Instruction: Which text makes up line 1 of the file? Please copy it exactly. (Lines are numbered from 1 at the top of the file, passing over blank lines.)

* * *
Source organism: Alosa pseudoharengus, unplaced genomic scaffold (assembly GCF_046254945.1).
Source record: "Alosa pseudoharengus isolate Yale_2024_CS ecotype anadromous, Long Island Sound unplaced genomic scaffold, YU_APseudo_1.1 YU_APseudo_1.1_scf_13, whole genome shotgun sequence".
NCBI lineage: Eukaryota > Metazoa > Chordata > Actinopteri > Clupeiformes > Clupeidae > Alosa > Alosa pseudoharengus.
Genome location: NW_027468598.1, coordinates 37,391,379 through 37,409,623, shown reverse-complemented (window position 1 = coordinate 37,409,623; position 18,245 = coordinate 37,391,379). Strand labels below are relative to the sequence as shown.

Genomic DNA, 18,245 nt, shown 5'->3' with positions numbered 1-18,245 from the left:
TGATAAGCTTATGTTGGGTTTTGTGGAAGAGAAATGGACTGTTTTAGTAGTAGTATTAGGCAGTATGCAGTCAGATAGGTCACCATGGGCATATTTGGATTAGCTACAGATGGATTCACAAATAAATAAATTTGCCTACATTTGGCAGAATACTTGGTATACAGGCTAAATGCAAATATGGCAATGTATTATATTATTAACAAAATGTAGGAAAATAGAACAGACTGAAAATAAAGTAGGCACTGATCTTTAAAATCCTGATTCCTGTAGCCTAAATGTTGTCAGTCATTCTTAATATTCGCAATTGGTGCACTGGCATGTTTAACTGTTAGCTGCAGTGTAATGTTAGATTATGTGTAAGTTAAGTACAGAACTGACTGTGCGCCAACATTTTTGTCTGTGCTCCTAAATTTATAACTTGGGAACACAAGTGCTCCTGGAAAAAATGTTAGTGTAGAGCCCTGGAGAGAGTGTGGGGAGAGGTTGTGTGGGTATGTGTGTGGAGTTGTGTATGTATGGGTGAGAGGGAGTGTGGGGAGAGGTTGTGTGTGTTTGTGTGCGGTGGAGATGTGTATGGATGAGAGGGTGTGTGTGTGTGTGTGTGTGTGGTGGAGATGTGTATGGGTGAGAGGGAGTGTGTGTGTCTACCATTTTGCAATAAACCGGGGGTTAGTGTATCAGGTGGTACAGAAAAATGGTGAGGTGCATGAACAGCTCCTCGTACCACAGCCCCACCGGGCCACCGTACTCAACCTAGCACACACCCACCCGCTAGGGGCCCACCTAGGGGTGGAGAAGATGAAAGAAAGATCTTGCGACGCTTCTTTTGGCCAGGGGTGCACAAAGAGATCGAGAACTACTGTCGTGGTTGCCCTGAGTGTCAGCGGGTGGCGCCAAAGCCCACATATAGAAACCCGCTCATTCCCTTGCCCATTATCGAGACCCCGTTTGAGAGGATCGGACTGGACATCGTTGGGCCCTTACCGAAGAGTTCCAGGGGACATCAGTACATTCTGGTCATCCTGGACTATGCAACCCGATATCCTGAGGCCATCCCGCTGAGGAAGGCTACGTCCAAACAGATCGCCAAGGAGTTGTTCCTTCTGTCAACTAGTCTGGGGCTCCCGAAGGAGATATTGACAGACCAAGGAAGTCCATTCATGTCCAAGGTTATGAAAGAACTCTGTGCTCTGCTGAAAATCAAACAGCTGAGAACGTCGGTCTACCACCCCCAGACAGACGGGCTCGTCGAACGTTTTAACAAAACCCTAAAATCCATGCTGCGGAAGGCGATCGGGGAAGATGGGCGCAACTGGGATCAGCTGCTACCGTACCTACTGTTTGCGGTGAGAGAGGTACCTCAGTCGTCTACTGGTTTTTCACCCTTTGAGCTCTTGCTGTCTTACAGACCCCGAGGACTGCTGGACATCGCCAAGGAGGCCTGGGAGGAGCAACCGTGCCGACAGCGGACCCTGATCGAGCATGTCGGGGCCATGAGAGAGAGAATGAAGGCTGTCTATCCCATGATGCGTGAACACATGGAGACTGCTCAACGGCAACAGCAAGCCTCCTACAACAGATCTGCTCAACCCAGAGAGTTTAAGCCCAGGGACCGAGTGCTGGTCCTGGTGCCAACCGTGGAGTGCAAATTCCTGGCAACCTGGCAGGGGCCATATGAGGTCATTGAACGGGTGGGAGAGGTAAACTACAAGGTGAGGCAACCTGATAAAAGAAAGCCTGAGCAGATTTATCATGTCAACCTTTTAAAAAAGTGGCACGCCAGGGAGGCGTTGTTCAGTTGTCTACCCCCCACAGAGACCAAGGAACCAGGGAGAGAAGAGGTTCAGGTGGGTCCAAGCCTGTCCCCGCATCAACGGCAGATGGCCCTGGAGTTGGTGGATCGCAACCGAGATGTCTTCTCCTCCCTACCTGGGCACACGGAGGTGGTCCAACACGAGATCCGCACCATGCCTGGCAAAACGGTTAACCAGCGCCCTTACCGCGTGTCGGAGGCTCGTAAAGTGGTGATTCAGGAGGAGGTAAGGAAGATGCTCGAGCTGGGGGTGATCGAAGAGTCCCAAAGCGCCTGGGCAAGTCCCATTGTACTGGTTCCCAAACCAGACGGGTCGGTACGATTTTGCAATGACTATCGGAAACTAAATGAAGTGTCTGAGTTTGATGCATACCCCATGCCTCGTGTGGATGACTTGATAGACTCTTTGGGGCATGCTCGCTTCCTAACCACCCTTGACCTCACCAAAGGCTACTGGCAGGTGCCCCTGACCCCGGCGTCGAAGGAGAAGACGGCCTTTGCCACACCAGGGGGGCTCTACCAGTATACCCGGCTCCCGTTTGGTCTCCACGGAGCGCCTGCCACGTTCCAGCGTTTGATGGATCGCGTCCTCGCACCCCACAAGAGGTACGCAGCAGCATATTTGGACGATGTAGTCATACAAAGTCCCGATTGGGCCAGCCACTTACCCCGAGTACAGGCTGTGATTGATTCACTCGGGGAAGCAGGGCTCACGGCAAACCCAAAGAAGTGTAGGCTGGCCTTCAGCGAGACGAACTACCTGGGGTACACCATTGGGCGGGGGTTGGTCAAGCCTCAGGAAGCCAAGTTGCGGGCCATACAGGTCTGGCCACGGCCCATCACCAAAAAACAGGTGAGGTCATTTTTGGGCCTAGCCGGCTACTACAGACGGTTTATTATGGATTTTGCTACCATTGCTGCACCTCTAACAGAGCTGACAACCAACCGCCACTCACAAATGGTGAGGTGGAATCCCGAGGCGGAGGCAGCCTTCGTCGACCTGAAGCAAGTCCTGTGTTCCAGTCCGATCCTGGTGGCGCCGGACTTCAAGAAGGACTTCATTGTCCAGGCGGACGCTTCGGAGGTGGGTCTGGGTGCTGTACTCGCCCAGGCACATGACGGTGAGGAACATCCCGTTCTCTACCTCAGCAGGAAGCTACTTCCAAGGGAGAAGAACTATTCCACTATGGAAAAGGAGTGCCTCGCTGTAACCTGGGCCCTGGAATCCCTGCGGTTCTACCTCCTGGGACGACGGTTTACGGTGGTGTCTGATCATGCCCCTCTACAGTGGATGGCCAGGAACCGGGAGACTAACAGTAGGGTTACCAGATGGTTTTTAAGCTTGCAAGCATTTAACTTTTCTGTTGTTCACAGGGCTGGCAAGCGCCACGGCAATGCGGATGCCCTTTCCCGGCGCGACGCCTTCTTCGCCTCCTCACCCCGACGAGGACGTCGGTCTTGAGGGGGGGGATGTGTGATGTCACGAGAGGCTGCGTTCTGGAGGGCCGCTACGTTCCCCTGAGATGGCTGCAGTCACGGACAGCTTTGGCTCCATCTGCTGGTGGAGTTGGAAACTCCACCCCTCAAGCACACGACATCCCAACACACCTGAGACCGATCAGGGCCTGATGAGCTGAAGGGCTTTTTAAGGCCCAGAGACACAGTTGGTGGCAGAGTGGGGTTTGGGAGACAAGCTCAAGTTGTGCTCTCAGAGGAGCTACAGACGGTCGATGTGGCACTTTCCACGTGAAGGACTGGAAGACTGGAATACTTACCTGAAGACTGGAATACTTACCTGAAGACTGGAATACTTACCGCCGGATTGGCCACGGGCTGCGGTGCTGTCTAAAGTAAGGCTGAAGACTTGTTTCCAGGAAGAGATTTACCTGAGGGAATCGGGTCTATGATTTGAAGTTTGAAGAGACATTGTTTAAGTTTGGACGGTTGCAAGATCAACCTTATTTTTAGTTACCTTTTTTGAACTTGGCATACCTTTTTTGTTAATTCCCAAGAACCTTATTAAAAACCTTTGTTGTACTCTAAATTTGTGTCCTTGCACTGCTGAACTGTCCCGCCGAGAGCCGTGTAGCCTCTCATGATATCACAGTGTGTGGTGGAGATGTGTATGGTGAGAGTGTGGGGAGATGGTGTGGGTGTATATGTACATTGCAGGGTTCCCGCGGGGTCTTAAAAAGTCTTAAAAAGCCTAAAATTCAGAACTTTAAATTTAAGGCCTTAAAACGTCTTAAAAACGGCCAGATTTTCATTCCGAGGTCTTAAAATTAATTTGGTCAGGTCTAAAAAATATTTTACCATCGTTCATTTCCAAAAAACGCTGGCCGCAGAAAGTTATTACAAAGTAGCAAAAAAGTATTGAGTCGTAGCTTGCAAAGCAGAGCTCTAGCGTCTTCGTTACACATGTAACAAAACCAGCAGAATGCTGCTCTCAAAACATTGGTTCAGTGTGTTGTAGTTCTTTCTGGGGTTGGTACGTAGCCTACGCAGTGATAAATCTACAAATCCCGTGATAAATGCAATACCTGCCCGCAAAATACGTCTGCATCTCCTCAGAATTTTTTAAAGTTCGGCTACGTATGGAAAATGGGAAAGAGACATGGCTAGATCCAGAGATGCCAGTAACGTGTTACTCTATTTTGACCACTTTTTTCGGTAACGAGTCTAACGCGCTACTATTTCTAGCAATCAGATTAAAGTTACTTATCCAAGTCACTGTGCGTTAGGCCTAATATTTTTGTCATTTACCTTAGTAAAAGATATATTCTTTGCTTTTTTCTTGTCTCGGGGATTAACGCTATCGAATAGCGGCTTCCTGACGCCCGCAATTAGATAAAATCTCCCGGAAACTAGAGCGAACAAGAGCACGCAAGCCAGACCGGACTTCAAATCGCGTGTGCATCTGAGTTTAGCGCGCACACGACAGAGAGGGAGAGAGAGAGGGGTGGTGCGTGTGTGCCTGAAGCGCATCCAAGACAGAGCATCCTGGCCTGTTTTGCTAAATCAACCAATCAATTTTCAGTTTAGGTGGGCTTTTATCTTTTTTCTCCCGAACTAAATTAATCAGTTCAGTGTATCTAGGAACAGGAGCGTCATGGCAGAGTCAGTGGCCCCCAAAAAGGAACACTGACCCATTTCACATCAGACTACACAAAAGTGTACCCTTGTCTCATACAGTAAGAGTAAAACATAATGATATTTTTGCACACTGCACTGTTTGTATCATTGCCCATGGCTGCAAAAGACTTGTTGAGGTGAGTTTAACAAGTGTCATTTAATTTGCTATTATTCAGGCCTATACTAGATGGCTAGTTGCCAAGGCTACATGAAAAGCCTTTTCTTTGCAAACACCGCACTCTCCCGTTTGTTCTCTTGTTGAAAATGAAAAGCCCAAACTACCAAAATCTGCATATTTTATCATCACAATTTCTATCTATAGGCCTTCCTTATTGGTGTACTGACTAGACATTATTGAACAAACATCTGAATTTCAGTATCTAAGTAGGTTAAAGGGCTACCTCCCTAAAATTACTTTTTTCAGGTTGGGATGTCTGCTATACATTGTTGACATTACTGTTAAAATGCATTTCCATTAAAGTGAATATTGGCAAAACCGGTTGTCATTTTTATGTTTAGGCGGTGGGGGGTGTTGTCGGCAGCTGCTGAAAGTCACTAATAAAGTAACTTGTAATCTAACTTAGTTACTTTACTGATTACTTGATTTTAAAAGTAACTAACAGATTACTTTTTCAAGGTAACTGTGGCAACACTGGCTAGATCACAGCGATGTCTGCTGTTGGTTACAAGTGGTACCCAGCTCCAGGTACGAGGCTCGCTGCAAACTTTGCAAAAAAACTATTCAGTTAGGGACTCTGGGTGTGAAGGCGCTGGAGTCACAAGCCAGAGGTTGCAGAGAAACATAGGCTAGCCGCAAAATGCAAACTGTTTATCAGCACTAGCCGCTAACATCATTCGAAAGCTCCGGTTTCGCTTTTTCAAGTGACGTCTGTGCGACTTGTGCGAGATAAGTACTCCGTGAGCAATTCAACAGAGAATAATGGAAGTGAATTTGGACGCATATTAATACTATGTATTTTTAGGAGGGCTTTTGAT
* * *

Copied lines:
Source organism: Alosa pseudoharengus, unplaced genomic scaffold (assembly GCF_046254945.1).